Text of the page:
Kill My ISP
We trust Internet Service Providers with some of the most intimate details of our lives, but why should we? Around the world, people are repurposing inexpensive routers and antennas to build their own, community-controlled internet.
Every morning when I go online to access my favorite counter culture publications and email my boss, my computer requests and receives data from web servers far away from my house, and this internet traffic whizzes through cables owned by strangers. I rely on these strangers to relay my page requests to the proper destination without alteration. I also trust them to treat me fairly and not slow down my traffic if I choose to stream music from Bandcamp.com instead of Apple Music, for example.
The strangers that own and control most internet traffic are Internet Service Providers (ISPs). When using the internet, I trust them with some of the most intimate details of my life, but why should I?
Over the past 40 years, the internet has gradually passed from being controlled by scientists, hobbyists, and defense department contractors to multinational corporations like AT&T and Verizon. Decades before the invention of the World Wide Web in 1989, the US Department of Defense and later the National Science Foundation funded early development projects to connect computers within a network. The technical and infrastructural groundwork of the internet was designed by scientists who used the network to link their universities and rapidly share research. In other words, the people who were using the early internet the most were also writing its rules and protocols, giving the users a strong sense of network ownership and autonomy. This dwindled rapidly in the 1990s when the US government sold off infrastructure and technology funded by tax dollars to a handful of private companies, which facilitated both the popularization and privatization of the internet.
The internet then (and now) relied on a method of transmitting information called “packet switching.” Messages are broken up into packets that each have the destination’s numerical address. The packets are sent from one node in the network to the next, moving closer to the destination until it is finally reached. Packet switching differed from the circuit switching of telephones because instead of having a central point where actual people (and later machines) would create a dedicated route connecting the phone lines of two people, you could have a distributed network where different portions of your message could take different paths across the network and still reach the same destination in one piece. If I was at Stanford in the 70s and wanted to send a message to someone at MIT, my message would be broken up into digital packets each with MIT’s address on it and passed along the fastest route to MIT. We can imagine the packets would go from Stanford to University of Southern California to the University of Utah and perhaps a few other points until they made their way to MIT. If that path was congested with other traffic, some portion of my message may be sent via another route, say from UCLA to Illinois to Rutgers. No matter the route they took, once all my packets reached MIT, the recipient’s computer would be able to reassemble them into the complete message. This required trust of other members of the network to properly relay packets towards their destination and to refrain from reading messages not addressed to them.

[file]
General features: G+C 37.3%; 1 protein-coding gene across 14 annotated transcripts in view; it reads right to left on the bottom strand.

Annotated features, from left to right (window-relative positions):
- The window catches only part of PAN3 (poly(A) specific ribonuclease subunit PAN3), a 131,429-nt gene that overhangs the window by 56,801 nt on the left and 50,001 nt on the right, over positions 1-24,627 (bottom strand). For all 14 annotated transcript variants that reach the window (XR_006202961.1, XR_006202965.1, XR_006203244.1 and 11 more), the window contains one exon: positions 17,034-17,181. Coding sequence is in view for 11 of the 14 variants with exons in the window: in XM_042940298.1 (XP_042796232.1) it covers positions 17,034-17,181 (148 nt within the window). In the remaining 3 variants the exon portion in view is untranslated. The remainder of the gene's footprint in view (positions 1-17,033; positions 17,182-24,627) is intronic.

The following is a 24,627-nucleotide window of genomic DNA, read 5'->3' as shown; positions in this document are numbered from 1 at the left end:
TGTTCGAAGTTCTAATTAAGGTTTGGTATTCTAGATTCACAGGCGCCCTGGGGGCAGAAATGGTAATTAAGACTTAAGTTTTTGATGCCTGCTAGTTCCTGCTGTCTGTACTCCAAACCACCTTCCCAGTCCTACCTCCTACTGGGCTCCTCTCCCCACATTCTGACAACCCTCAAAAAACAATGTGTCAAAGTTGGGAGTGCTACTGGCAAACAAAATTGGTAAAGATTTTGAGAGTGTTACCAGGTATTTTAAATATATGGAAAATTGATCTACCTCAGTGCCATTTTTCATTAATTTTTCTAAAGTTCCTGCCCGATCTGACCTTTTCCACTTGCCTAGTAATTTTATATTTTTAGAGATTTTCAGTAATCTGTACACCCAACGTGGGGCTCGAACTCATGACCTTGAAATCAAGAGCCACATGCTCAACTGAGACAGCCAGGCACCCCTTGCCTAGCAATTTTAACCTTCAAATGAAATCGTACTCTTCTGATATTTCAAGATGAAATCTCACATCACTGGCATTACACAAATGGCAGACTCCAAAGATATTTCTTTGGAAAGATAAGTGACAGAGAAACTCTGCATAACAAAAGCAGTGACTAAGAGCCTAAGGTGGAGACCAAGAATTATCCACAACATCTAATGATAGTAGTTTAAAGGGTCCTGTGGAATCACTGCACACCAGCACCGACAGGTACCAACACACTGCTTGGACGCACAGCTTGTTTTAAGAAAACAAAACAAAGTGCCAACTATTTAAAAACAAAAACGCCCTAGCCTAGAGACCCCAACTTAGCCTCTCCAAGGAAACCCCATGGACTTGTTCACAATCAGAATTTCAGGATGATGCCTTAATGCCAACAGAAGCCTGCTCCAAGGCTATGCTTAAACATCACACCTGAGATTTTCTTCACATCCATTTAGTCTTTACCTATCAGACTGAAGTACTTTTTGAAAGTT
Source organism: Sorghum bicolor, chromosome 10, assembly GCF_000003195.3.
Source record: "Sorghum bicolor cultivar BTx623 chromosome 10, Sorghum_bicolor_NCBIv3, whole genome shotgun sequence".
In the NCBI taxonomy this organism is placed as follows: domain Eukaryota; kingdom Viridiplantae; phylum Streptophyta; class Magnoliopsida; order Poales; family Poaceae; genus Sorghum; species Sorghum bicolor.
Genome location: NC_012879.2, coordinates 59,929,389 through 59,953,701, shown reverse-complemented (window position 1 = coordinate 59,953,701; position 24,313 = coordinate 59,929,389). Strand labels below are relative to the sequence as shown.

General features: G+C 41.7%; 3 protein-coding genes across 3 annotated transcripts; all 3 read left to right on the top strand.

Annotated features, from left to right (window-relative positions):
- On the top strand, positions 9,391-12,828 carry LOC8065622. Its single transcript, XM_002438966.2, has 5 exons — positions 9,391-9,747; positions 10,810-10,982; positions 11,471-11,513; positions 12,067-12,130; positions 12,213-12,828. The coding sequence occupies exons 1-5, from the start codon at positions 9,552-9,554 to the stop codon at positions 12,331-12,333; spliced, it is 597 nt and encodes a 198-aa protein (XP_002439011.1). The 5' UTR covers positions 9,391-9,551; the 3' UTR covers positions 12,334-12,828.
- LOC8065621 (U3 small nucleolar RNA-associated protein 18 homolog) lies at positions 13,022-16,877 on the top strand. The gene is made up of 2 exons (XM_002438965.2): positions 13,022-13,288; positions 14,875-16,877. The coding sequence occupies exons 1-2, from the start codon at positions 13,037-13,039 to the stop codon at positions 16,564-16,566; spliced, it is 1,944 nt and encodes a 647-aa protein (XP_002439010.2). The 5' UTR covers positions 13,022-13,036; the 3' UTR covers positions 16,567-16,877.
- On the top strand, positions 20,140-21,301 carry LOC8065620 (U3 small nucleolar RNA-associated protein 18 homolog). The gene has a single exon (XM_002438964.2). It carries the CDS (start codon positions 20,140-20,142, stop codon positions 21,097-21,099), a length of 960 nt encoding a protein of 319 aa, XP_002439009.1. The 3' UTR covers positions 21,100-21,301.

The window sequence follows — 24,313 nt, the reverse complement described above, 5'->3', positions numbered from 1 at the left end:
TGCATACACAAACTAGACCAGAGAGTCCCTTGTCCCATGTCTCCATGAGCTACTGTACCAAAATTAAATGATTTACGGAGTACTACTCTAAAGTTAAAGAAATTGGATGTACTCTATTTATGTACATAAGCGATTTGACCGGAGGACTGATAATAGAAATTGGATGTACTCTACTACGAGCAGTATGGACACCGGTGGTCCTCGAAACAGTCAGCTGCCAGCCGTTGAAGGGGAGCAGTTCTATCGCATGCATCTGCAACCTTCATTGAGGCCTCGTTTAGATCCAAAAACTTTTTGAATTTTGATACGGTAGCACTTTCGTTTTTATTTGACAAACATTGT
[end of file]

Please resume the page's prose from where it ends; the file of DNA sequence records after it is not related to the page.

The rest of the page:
In the early days of the net, this trust wasn’t a problem since the other members of the network were fellow researchers and part of a tightly knit community, but as the network expanded to more casual users, the division between users and administrators got sharper and demanded more and more trust of strangers.
While the early web had a bottom-up ethos, it was used by a small and fairly homogenous group of people. In the twenty-first century we have seen significant deregulation that has allowed telecoms to further centralize their control over the web.
Last year we saw a strong blow to our digital rights when the FCC undid several Obama-era protections. In the spring, a rule which barred ISPs from selling customers’ traffic data was repealed, giving ISPs free reign to sell our private data to marketers and inject ads into our web traffic. If my web traffic suggests that I’m in a pinch and looking to get rich quick, my ISP might guess that I’m susceptible to gambling advertising and subtly insert it into my traffic, or it may infer what sort of ailment I have based on my webMD searches and sell that information to insurance or pharmaceutical companies. By the end of the year, the FCC repealed the widely supported net neutrality rules which makes it possible for ISPs to prioritize traffic they profit off of and slow down access to any website that doesn’t pay their tolls.